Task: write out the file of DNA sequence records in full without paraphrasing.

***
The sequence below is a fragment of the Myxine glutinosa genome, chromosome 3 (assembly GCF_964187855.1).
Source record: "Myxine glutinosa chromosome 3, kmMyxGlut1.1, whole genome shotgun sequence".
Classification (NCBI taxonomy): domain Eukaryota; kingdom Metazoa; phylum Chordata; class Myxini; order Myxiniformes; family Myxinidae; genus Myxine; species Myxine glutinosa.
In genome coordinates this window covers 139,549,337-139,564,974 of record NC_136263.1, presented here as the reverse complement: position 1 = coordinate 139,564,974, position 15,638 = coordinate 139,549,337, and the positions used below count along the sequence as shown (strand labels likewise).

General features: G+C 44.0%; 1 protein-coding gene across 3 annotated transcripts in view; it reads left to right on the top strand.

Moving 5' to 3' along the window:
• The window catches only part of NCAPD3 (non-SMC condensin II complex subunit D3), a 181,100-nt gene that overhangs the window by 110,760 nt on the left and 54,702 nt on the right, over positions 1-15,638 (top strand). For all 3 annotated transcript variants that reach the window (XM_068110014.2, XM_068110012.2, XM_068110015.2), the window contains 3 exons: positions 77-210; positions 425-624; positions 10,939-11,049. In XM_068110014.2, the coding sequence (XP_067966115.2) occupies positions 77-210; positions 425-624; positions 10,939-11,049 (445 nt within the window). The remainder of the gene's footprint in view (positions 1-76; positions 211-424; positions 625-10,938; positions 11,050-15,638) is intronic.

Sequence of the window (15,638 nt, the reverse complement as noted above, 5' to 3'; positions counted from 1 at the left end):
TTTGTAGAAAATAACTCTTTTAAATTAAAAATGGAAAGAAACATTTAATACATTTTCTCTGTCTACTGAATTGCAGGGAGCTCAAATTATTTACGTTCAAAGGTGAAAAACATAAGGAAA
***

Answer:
The sequence below is a fragment of the Myxine glutinosa genome, chromosome 3 (assembly GCF_964187855.1).
Source record: "Myxine glutinosa chromosome 3, kmMyxGlut1.1, whole genome shotgun sequence".
Classification (NCBI taxonomy): domain Eukaryota; kingdom Metazoa; phylum Chordata; class Myxini; order Myxiniformes; family Myxinidae; genus Myxine; species Myxine glutinosa.
In genome coordinates this window covers 139,549,337-139,564,974 of record NC_136263.1, presented here as the reverse complement: position 1 = coordinate 139,564,974, position 15,638 = coordinate 139,549,337, and the positions used below count along the sequence as shown (strand labels likewise).

General features: G+C 44.0%; 1 protein-coding gene across 3 annotated transcripts in view; it reads left to right on the top strand.

Moving 5' to 3' along the window:
• The window catches only part of NCAPD3 (non-SMC condensin II complex subunit D3), a 181,100-nt gene that overhangs the window by 110,760 nt on the left and 54,702 nt on the right, over positions 1-15,638 (top strand). For all 3 annotated transcript variants that reach the window (XM_068110014.2, XM_068110012.2, XM_068110015.2), the window contains 3 exons: positions 77-210; positions 425-624; positions 10,939-11,049. In XM_068110014.2, the coding sequence (XP_067966115.2) occupies positions 77-210; positions 425-624; positions 10,939-11,049 (445 nt within the window). The remainder of the gene's footprint in view (positions 1-76; positions 211-424; positions 625-10,938; positions 11,050-15,638) is intronic.

Sequence of the window (15,638 nt, the reverse complement as noted above, 5' to 3'; positions counted from 1 at the left end):
TTTGTAGAAAATAACTCTTTTAAATTAAAAATGGAAAGAAACATTTAATACATTTTCTCTGTCTACTGAATTGCAGGGAGCTCAAATTATTTACGTTCAAAGGTGAAAAACATAAGGAAA